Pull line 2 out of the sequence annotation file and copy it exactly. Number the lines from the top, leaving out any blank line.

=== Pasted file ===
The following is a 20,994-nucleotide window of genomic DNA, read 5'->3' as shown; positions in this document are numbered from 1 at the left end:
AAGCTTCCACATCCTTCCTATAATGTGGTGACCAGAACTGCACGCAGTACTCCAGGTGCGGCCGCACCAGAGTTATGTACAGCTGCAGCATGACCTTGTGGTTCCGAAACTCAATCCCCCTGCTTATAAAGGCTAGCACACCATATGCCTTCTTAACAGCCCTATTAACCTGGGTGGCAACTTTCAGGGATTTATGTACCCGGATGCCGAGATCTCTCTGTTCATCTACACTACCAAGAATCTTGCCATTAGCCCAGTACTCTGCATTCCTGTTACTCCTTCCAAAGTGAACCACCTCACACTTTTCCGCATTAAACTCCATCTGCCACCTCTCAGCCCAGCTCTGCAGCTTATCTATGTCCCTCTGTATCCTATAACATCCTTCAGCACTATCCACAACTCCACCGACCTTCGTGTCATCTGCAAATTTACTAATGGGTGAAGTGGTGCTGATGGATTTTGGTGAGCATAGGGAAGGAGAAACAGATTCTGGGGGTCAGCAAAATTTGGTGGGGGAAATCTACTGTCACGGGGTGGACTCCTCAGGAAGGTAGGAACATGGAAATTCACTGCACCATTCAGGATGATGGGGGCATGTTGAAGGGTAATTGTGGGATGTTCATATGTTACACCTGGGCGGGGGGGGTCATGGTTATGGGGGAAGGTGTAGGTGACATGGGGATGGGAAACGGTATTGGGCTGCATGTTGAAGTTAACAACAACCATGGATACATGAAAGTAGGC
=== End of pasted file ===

AAGCTTCCACATCCTTCCTATAATGTGGTGACCAGAACTGCACGCAGTACTCCAGGTGCGGCCGCACCAGAGTTATGTACAGCTGCAGCATGACCTTGTGGTTCCGAAACTCAATCCCCCTGCTTATAAAGGCTAGCACACCATATGCCTTCTTAACAGCCCTATTAACCTGGGTGGCAACTTTCAGGGATTTATGTACCCGGATGCCGAGATCTCTCTGTTCATCTACACTACCAAGAATCTTGCCATTAGCCCAGTACTCTGCATTCCTGTTACTCCTTCCAAAGTGAACCACCTCACACTTTTCCGCATTAAACTCCATCTGCCACCTCTCAGCCCAGCTCTGCAGCTTATCTATGTCCCTCTGTATCCTATAACATCCTTCAGCACTATCCACAACTCCACCGACCTTCGTGTCATCTGCAAATTTACTAATGGGTGAAGTGGTGCTGATGGATTTTGGTGAGCATAGGGAAGGAGAAACAGATTCTGGGGGTCAGCAAAATTTGGTGGGGGAAATCTACTGTCACGGGGTGGACTCCTCAGGAAGGTAGGAACATGGAAATTCACTGCACCATTCAGGATGATGGGGGCATGTTGAAGGGTAATTGTGGGATGTTCATATGTTACACCTGGGCGGGGGGGGTCATGGTTATGGGGGAAGGTGTAGGTGACATGGGGATGGGAAACGGTATTGGGCTGCATGTTGAAGTTAACAACAACCATGGATACATGAAAGTAGGC